Miami-Dade’s COVID response plan transitions from ‘crisis mode to safety mode’

COVID regulations ease beginning Friday, mayor says


MIAMI-DADE COUNTY, Fla. – Miami-Dade County is easing its COVID-19 regulations beginning Friday amid the continued decrease in positive cases, Mayor Daniella Levine Cava announced.

The mayor confirmed in a news release that the county’s COVID response plan would transition from “crisis mode to safety mode.”

“I’m proud to share that we’ve been on a steady decline and our positivity average is now 5%, in addition to a significant decrease in hospitalizations,” Levine Cava said in a statement. “This extraordinary news is a direct result of our community having the highest vaccination rate in the state and above the national average - and because of everyone who wore masks and took the proven steps to help stop the spread.

“This enormous sacrifice from our community has made this moment possible and because of that, we can now enter a new phase on how we view and treat this pandemic. To finally turn the page on this crisis, and in consultation with our Chief Medical Officer Dr. Peter Paige, today, I am updating our County’s COVID guidelines.”

The following updates will be effective immediately:

  • Masks: The use of face masks will no longer be required in county buildings. Masks are still required at the airport, seaport and on all public transportation, per federal guidelines.
  • Hospital Reporting: Hospitals are no longer required to submit daily reporting of COVID patients. The numbers of patients have decreased significantly and, fortunately, during the last wave our hospitals did not face a critical surge in critical patients.
  • Employee Testing: Non-bargaining county employees will no longer be required to do weekly COVID-19 tests.

The mayor on Friday also outlined “Our BEST Plan,” which aims to guide the public in having a proactive response to virus:

B - Booster Shots: The science is clear: Three doses of the vaccine are enough to protect most people from serious illness and death for a long time. We will focus on getting our community fully vaccinated, and boosted, while ensuring everyone has access to the shot.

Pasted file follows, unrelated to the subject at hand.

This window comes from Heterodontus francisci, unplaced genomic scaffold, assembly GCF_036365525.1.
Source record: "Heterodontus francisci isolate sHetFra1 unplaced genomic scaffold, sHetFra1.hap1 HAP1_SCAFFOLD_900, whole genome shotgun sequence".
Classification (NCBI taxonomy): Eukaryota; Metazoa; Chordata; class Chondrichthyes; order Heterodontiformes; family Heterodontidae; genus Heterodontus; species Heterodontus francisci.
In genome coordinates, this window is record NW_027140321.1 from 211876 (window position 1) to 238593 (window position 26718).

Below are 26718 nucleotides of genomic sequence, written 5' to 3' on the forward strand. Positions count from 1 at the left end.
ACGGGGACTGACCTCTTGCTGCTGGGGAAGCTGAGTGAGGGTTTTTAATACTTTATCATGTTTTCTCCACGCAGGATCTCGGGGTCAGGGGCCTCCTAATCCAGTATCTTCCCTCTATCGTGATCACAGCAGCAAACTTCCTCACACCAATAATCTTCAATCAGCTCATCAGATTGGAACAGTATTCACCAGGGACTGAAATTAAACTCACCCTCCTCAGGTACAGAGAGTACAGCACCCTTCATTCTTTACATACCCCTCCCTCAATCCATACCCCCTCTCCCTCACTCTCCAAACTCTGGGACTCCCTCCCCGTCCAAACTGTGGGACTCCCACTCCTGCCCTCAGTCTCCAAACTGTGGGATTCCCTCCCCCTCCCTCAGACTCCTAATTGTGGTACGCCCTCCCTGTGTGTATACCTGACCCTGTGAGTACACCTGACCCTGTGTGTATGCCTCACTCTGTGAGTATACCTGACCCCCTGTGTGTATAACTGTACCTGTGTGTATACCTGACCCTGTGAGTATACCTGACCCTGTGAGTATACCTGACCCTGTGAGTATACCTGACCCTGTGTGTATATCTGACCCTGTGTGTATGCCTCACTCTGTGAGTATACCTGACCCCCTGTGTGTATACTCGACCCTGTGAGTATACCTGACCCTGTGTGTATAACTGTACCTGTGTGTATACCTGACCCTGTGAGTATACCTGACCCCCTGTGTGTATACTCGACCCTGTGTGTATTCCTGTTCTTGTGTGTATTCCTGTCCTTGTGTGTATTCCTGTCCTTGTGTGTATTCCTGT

E – Education: We will work closely with our Miami-Dade Public School system to protect our children’s education, so that they can remain safe in classrooms and have access to the vaccine, as eligibility expands.

S - Stay home if sick: Miami-Dade County will continue to urge everyone to stay home if they are sick, and we will call on businesses to support their workers staying home when ill to help prevent the spread.

T - Test when exposed or symptomatic: Ensuring testing is as accessible and convenient as possible for all our residents and visitors will remain a top priority, including testing our wastewater and sequencing test samples to help monitor for new variants in order to stay ahead of the curve.

“Together, we learned so much in the last two years and it’s time to take that knowledge - rooted in science and data - and use it to be more proactive and adaptive against this evolving pandemic,” Levine Cava said. “The COVID-19 vaccine remains the single best tool we have to protect ourselves, our loved ones, and our entire community from serious illness, hospitalization, or worse. I strongly encourage our community to get the booster shot if you haven’t already.”

About the Author:

Amanda Batchelor is the Digital Executive Producer for